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08-10-00

Dogfish Head Immort Ale Beer Review

I review a lot of Dogfish Head beers. I generally like their style, love their willingness to do something different, and I’ve met the owner. With all of that said, I would’ve picked up this beer if it was brewed by anyone. The label beckons, ” Vast in character, luscious and complex, this smooth, full-bodies ale reveals interwoven notes of maple, vanilla and oak.” It also comes in at a hefty 11% ABV, which means that it’s a sipper. There’s something special about slowly drinking a beer and having it change over time. It also means that you don’t have to get up as often. Score.

Immort Ale pours a nice ruby color. It has a thin off-white head that quickly fades. There a several small bodies suspended in the beer which I can only attribute to yeast. The nose has a bit of heat along a wonderful aroma of woody earth. This beer is barrel aged but it strikes a nice cord of oak and earth flavor that you usually find in some funkier beers. A slight bit of sweetness can be found in the recesses of the nose. Finally, a nice aged hop flavor comes forward to round out an already nice odor.

08-10-03The nose on this beer is super complex and lovely and the taste is right along the same lines. It starts with a sweet upfront flavor that I would describe as grainy caramel. The oak flavor comes in and provides a solid contribution and future background flavor. There is a slight bit of vanilla to be found but I would have expected a bit more with vanilla mentioned on the label. The hops do not deliver a super crazy bitterness but instead provide a nice spicy bitterness that really round this beer out.

This beer stays earthy throughout with lots of great flavor and complexity. I really like this beer overall. It has great characteristics that make it easy drinking (for an experienced craft beer drinker) but rich and flavorful. I really enjoyed this one and I can’t wait to age a few bottles and see how it transforms over time. I’m really hoping that it loses a bit of the heat.

 

01-27-00

Beer Review #314 Holy Sheet

01-27-04Maybe it’s the cold, but I’ve really been in the mood for big beers that have some barrel age to them recently. My father-in-law got me a bottle of Clipper City Brewing Company’s Holy Sheet for Christmas, and I couldn’t resist drinking it. This bad boy rocks in at 9% and is part of their Heavy Seas line of beers. The bottle says a “Belgian style Abbey Ale aged in Brandy Barrels.” Wonderful!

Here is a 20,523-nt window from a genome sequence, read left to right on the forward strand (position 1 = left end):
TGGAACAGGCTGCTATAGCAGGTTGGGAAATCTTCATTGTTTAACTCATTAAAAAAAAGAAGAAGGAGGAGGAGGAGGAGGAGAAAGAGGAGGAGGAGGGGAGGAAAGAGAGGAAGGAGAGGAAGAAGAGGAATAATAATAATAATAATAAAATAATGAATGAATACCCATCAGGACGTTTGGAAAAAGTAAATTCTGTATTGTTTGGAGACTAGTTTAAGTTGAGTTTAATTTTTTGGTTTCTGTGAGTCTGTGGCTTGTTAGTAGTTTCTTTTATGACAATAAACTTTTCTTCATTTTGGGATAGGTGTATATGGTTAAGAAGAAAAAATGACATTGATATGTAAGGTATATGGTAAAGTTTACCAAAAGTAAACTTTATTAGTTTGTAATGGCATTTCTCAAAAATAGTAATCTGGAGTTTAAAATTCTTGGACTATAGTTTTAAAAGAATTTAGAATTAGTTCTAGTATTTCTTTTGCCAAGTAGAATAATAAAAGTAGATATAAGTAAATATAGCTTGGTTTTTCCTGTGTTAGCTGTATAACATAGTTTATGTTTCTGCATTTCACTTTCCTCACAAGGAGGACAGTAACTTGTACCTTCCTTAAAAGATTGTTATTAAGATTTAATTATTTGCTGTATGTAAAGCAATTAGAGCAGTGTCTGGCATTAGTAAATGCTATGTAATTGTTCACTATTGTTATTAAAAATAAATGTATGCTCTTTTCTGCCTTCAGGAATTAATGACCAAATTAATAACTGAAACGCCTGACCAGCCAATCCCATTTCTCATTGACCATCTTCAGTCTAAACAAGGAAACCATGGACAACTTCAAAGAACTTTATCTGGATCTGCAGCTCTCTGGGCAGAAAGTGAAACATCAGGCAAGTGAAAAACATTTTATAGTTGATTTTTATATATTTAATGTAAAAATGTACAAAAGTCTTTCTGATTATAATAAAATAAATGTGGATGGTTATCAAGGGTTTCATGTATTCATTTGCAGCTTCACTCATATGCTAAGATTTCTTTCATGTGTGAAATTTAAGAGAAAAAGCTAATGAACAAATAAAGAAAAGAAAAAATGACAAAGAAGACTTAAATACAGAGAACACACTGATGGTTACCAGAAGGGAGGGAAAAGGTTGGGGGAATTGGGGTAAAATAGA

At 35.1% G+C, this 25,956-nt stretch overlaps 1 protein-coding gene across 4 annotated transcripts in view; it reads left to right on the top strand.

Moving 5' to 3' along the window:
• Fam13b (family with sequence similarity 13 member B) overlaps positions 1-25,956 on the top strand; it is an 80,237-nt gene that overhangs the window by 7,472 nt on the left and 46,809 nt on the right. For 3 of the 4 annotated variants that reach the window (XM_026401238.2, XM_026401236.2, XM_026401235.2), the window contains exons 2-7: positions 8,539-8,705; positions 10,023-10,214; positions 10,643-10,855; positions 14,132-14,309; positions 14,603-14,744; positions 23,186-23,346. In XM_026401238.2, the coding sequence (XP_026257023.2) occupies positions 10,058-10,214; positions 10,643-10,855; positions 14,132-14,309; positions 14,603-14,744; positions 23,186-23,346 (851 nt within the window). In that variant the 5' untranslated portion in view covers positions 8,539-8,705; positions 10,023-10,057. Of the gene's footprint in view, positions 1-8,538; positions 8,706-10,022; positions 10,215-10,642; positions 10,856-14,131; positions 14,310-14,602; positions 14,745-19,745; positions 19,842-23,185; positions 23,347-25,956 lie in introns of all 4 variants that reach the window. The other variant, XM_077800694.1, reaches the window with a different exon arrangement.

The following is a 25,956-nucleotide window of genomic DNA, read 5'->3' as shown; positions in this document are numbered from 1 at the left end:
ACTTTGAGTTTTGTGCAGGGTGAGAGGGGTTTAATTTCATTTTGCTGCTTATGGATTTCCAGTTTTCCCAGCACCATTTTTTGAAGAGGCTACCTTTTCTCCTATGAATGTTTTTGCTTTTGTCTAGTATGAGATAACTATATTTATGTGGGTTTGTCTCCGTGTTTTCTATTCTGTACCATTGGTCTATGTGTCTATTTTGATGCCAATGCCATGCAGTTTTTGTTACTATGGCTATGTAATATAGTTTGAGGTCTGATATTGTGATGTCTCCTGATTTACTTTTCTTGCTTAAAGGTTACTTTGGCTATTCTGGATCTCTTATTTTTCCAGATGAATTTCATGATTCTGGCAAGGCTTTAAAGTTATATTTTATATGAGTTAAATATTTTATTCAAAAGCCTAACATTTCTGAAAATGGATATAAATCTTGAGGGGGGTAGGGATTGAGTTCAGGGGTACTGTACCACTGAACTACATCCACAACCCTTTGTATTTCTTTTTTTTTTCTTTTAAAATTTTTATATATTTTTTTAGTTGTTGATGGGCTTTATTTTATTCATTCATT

Holy Sheet (great name BTW) pours a nice brown color with some hints of red mixed in there. It has a thin head that edges on dirty white to tan. The nose is complex but distinct at the same time. The first aroma that hit my nose was a slight heat. It’s not overly surprising for a beer aged in brandy barrels and coming in at 9% to have an alcohol smell. A lot of malt smells then hit my nose and packed in odors of raisin, dark fruit, and a slight Belgian spice. The nose was sweet with some good doses of caramel as well. I really dug the aromas wafting off of this beer.

While it was the last aroma to make its appearance, caramel was what hit me on the first taste of this beer. The beer stays sweet and some raisin components come in. The barrel aging is very apparent in this beer. There is a big dose of oak that becomes more noticeable as the beer warms. A slight toast flavor mixes in for good measure. There is no real ending to this beer, everything just mixes together and leaves. I would describe this beer as earthy in flavor with a lot of woody undertones.

This is a complex beer all of the way around. The nose was a joy to smell and the beer was great to drink. This is  a great sipper for a cold day. I need to find a few more of these as I think they would age great, though they might not make it that long. (more…)

Beer Review #254 Angel’s Share Ale

12-18-03I figured that the end of the World is just a few days away so I might want to drink a beer that has some special properties. Angel’s Share Ale by The Lost Abbey, also known as Port Brewing Company, fits the bill. It’s a “malt beverage aged in oak barrels” and comes in at 12.5% ABV. It get’s its name from the fact that distillers call the loss of liquor during barrel conditioning the “angle’s share.” I call it evaporation as the liquid soaks into the wood, but long ago, they didn’t totally get that whole concept. In the end it makes for a nice story, and a good name for a beer that is barrel aged.

Angle’s Share pours a nice ruby/brown color and has a light tan head. The nose has a slight caramel at the start that then goes into a good bit of oak. There is plenty of heat in the mix to let you know this beer has a high alcohol percentage if you didn’t read the bottle. I also got a slight twang in the nose that I couldn’t fully identify. It wasn’t sour, but it kind of was at the same time.

On the first taste the heat just smacks you in the mouth. As you get used to the heat the oak and woody flavors that oak brings with it really start to come out. There are some dark caramel flavors that come out along with some dark fruits. They don’t show up much as the oak and heat are strong in this beer but they are there. It almost doesn’t taste like beer, but an old watered down liquor.

This is a very different beer but it is tasty. I would classify this one as a big boy beer. This is not for the casual craft beer drinker. The flavors are bold and distinct. It’s unlike most beers that I have ever had and puts a new level to barrel aged, high alcohol beers for me. (more…)